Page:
Dayspring Therapeutic Equestrian Center of Harrison County hosted its first horsemanship clinic of the summer this week, bringing out eager young children for lessons in horse riding and care.

“The purpose was to introduce our campers to horses and how to act safely and how to care for them,” Dayspring Executive Director Sheryl Fogle said. “We’ve taught everybody how to ride. Some of them have already graduated to be an independent rider.”

In addition to learning how to groom, saddle and ride horses, the young campers learned roping and took part in fishing and obstacle courses. Show and Tell was a new feature this summer, with the camp bringing in a macaw, a bearded dragon, a pig, a puppy and a rooster.

Trick Roper Stanton Williams visited Wednesday. All of this activity was for a simple reason, Fogle said.

“They don’t sit still for very long, and the more you entertain them with, the more delightful they are,” she said.

The annual camps are a fundraiser for the nonprofit, which works with disabled people to enhance their independence and life skills. The nonprofit also works with veterans and senior citizens.

A second and final camp of the summer is planned June 24-26, with some spots still available. Volunteers are also needed for the upcoming camp; those 14 and up are encouraged to help out if they can.

“We did it initially to make money,” Fogle said. “It’s very hard to start a nonprofit, especially this type of program. Horses eat 24/7. They’re always eating. It’s very expensive. Even when the farrier comes every six weeks to trim their hooves, that’s $500. Every six weeks. Then hay has been rare, scare this year. So we have spent probably $5,000 just on hay alone.

“It’s a great program, but very expensive,” she said.

Trainer Rich Kemler helped during this week’s camps to make sure everything was done safely, including matching horses with kids and supervising volunteers.

“We do everything on a little step-by-step basis, so they may not do anything the first time they meet a horse other than just pet on it,” he said. “It depends on them how fast they can get there. A lot of them on the first day, they’re already up on a horse riding. We take it slow and safe, always safe.”

Amelia Lester, 7, went to the camp last year and came back for a second time this week. She loves it.

“We get to ride horses and get to experience new things,” she said. “This is new to us, like getting to do obstacle courses. And I like to lasso. Last year we didn’t have show and tell, and it was fun to have show and tell this week.”

Lester’s favorite animal to meet this week was a snake, she said.

“He had no teeth, but he swallows things whole!” she said.

Lester has been riding horses since she was 2 years old — her uncle has a farm and works for famed rider Martha Josey.

“I like that they’re gentle and they let you ride them,” she said when asked why she liked riding horses. “Some just don’t want to be ridden, and these do. So we’re happy to have these horses.”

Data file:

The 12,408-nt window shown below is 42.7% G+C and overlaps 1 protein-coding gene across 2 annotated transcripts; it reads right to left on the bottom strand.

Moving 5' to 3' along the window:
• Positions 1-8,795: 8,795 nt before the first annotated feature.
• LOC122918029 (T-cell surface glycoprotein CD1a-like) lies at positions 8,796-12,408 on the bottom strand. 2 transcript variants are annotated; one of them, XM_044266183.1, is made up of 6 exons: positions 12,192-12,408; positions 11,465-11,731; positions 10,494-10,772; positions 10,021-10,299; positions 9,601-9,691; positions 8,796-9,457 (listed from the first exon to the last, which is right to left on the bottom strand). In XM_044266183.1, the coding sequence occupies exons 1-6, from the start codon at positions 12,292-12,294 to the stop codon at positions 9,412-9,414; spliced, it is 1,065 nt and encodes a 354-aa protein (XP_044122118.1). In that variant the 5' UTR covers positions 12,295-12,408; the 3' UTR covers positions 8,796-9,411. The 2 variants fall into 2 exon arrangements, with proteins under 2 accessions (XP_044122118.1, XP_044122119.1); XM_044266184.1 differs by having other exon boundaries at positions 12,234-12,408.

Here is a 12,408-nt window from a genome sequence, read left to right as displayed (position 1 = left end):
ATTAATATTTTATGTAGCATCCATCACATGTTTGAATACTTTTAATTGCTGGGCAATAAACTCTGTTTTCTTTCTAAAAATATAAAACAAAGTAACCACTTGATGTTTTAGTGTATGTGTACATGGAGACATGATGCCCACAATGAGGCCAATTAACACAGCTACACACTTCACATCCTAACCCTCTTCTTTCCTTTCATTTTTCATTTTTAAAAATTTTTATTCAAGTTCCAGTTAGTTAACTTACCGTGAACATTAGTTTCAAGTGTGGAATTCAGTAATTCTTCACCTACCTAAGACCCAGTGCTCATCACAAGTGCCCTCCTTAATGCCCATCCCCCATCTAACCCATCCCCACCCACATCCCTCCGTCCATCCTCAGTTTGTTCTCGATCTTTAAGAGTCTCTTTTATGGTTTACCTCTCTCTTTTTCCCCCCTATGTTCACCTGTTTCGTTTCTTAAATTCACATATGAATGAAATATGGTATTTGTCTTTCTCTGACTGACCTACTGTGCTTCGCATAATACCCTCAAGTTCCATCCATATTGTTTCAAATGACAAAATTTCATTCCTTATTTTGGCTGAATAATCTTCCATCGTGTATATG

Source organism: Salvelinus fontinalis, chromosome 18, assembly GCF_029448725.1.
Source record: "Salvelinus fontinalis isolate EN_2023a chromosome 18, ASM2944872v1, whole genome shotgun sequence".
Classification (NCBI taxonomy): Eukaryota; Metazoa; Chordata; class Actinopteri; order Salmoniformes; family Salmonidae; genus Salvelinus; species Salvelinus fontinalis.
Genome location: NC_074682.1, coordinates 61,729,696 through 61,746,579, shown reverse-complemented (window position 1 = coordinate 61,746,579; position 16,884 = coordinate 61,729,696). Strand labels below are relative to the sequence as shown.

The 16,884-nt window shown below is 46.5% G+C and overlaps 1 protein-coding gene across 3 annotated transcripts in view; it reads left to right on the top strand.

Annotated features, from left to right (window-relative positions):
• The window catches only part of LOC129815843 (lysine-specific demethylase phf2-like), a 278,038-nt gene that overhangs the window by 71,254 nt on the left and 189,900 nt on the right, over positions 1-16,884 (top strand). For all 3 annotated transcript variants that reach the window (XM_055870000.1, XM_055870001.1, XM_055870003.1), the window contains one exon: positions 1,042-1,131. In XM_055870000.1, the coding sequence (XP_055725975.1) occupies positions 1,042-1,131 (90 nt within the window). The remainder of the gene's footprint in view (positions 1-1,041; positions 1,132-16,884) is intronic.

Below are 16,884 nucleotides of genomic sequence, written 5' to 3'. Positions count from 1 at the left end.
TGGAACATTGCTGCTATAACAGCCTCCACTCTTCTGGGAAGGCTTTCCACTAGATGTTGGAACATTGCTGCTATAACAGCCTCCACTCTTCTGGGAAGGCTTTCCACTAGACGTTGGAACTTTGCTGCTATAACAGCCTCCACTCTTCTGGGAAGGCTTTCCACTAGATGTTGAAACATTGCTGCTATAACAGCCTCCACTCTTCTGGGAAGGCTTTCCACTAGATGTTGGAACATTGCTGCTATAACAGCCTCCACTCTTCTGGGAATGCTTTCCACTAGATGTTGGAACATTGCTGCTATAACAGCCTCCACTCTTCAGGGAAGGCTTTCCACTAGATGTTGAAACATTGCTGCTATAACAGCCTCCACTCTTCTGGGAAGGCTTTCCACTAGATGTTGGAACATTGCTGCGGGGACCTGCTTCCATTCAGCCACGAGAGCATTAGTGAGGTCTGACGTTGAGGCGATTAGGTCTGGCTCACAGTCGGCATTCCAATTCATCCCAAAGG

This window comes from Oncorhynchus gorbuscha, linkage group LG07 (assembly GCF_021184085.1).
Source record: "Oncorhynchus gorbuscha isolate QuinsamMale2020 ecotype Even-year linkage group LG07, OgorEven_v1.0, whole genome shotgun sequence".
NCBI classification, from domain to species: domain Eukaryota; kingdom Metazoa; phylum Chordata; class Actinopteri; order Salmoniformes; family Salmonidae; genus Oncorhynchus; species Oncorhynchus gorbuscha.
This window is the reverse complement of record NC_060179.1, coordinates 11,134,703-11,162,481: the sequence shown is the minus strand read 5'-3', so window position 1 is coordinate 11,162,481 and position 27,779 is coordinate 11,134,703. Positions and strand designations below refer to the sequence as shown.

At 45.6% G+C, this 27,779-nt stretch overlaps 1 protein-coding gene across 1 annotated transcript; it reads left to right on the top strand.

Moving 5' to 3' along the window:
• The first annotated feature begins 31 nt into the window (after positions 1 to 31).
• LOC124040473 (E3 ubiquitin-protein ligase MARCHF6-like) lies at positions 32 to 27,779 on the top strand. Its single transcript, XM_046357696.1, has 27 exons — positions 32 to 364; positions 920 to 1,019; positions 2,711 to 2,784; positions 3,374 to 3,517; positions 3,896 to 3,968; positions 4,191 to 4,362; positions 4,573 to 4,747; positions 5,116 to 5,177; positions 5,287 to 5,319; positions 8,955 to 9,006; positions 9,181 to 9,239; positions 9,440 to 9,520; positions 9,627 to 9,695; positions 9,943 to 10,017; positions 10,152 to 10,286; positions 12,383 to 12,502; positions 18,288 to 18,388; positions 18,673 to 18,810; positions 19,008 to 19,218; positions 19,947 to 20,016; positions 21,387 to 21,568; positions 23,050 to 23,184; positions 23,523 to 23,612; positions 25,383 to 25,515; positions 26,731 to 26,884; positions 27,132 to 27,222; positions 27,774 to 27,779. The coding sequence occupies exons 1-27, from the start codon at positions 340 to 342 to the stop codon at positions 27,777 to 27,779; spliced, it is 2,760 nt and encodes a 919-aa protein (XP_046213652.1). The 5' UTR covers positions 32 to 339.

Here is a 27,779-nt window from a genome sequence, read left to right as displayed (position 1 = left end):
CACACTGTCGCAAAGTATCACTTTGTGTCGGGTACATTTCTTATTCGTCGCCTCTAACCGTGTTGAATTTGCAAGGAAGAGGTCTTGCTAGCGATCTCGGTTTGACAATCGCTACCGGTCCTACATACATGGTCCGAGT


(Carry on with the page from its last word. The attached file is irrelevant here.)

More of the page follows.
Both Fogle and Kemler have seen the therapeutic riding program produce miracles.

“We’ve seen children that are nonverbal, they’ll speak their first word astride a horse,” Fogle said. “We’ve seen that. We’ve seen miracles. The parents, so many of them say ‘Wow, I didn’t know my child could do that.’

“So many times if they have a disability, parents have a tendency to hold them back... But we don’t see a disability. We see an ability and we see something that can come and become the very beautiful, help them with their life skills.”

The group usually serves about 20 students a week, although recent rains have hampered their programs.

To add a cover to one of their riding pens, Dayspring is planning a concert and auction fundraiser Saturday, Sept. 28. Scott Helmer will be performing, and both silent and live auctions are planned.

Festivities start at 5:30 p.m. at the River Crossing Cowboy Church, 475 Henderson Schoolhouse Road in Marshall. Tickets are $10 for adults and $5 for children. For more information, contact Sheryl Fogle at 817-980-2535, 903-923-5552 or

Kemler, who has been doing work in therapeutic riding for 40 years, says horse riding is very beneficial therapy.

“When the horse moves, their back hips move left and right as they’re walking,” he said. “The rider can feel that. As an instructor, if I can get their hips doing the same movement in the same sync — not out of sync, but in the same sync as what the horse’s hips are doing — it sends a stimulus through the spine to the brain that they’ve not been able to reproduce with any other type of physical therapy or medication. So it opens little cavities in the brain — sometimes — that has never been open before.”

Some of the biggest changes they see in clients is a self-esteem boost, Fogle said.

“Self-esteem is always improved because they’re controlling a very large animal,” Fogle said. “Some of our horses are 1,200 pounds... And they become expert riders. We don’t let them do anything sloppy! We have high standards.”

Dayspring is always looking for volunteers at least 14 years of age to act as sidewalkers and leaders for riders.

“We always need help,” Kemler said. “Help comes in a lot of different ways. Sometimes it can be physical help, volunteering.

“We always need money. A lot of the kids that come here, they don’t have any money. They can’t pay their way,” he said. “Never that I have ever known have we ever turned anyone away because they couldn’t pay. So that time and that money needs to come from somewhere.”